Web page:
I turned 40 last month, and I had my annual visit with my
doctor. After the routine blood pressure check and blood work, she
added another health screening to my growing list of routine
appointments. She told me I should get a mammogram.
American Cancer Society recommends annual mammograms starting
at age 40. The
U.S. Preventive Services Task Force (USPSTF), in its
controversial 2009 guidelines, recommends biennial mammograms
starting at age 50. There is growing evidence to support the idea
that the benefits of early screening do not outweigh the harm
caused by false positives and over diagnosis. But, many
institutions and physicians continue to recommend annual mammograms
beginning at age 40. Including my own.
This is a tough topic. It is emotionally fraught. It brings up
things we don't like to think about, and it is particularly
sensitive for women who have survived breast cancer or who are
currently undergoing treatment. The real problem is that with our
current scientific understanding, it is impossible to know if a
cancer that was caught by early screening will ever cause
noticeable symptoms during a woman's life. This means that all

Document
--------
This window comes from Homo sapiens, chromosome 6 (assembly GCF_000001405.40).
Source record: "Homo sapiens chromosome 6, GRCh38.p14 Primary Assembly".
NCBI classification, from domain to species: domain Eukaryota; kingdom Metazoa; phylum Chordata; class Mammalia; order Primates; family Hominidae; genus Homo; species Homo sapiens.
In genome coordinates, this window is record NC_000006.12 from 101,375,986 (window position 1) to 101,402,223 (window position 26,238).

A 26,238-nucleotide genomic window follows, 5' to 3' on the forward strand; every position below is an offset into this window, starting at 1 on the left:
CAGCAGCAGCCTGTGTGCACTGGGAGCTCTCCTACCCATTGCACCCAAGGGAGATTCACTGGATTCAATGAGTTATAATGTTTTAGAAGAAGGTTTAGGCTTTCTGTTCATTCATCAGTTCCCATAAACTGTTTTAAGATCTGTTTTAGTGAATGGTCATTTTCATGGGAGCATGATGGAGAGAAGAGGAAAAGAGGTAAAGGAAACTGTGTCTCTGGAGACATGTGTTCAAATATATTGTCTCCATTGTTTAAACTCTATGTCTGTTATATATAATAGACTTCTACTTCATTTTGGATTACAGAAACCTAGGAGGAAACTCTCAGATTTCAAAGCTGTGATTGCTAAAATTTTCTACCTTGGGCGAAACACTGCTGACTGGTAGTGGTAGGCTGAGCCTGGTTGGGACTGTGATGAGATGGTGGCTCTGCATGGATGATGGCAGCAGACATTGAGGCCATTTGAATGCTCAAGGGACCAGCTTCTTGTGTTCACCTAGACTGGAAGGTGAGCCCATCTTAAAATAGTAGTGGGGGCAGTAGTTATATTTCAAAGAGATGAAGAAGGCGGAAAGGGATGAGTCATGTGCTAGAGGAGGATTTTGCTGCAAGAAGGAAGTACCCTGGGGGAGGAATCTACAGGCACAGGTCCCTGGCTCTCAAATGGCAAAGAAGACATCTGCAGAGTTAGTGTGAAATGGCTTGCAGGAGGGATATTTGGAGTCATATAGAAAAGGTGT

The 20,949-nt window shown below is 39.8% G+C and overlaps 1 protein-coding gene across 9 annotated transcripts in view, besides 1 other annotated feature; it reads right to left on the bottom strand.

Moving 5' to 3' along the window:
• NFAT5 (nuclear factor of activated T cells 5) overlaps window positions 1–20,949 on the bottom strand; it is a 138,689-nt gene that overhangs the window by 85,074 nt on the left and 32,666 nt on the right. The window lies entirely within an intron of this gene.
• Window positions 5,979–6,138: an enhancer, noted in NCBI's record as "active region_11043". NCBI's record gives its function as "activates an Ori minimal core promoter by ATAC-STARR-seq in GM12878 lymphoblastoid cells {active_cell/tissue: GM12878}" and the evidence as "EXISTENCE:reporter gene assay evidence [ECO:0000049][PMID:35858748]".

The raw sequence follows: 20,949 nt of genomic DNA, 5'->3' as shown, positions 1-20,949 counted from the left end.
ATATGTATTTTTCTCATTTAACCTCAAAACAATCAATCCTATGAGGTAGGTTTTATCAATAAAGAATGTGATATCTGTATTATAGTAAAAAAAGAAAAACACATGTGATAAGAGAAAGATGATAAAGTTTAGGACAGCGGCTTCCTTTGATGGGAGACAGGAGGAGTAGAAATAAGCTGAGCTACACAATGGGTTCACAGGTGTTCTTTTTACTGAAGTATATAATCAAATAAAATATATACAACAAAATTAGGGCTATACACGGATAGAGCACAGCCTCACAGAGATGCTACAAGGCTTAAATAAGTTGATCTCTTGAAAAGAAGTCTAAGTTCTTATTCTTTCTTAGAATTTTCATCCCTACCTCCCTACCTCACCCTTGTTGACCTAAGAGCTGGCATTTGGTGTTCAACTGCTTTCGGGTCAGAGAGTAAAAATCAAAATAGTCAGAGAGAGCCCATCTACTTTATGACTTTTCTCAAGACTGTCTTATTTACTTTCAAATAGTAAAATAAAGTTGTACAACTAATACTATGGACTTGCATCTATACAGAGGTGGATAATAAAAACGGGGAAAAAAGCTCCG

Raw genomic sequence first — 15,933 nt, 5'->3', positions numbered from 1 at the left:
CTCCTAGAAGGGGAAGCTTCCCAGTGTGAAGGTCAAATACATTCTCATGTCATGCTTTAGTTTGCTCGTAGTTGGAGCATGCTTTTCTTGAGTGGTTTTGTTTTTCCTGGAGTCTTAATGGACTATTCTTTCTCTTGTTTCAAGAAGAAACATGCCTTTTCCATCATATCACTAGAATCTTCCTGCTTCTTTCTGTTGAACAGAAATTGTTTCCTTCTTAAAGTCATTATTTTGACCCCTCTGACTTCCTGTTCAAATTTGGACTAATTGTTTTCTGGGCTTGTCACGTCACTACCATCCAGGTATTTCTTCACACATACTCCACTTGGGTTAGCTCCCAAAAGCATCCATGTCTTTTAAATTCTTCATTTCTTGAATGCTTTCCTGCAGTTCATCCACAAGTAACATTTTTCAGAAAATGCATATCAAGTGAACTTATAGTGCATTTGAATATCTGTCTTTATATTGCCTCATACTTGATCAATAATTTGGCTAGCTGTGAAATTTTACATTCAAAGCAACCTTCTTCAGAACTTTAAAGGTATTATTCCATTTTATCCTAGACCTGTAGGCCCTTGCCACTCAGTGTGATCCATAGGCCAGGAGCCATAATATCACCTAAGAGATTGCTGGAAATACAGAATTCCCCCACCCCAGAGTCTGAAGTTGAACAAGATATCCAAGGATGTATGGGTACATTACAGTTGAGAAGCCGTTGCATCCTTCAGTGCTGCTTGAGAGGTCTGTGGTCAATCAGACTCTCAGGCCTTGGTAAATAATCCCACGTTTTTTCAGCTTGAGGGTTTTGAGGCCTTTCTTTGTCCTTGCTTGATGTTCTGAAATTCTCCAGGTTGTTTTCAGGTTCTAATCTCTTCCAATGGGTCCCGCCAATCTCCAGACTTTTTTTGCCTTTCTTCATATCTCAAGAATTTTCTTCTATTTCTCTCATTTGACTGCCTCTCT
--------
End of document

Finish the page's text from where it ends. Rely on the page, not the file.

cancers found through screening must be aggressively treated. A
study published in the New
England Journal of Medicine in 2012 concluded that nearly
one-third of women diagnosed with breast cancer would never have
developed the full-blown disease if left untreated.
There are scientific studies that support both sides of the
debate, of course. But, the USPSTF reviewed the best evidence
available at the time and developed statistical models to determine
if the benefits in terms of decreased mortality outweighed the
negatives and found (for women 40 to 49 with no other risk factors)
that they don't.
I want to stand on the side of science. And math. MMG's work
with the Division of Cancer Control and Population Sciences has
taught me the importance of evidence-based approaches to medicine
and has given me great respect for the researchers who are trying
to understand the science and to give us the best health
information possible. And yet, I don't want this to become a
well-reasoned argument to avoid a procedure out of fear of the
unknown, or discomfort, or embarrassment.
And so, I had the mammogram. And it wasn't that bad;
uncomfortable, but very brief. I don't yet know the results. Will I
get another next year? I would like to say no. But, I'll have to
talk to my doctor about that. And you should too. Every woman is
different, and thus every situation is different. What is right for
me, at this time, might not be right for you, but the important
thing is that you have the conversation.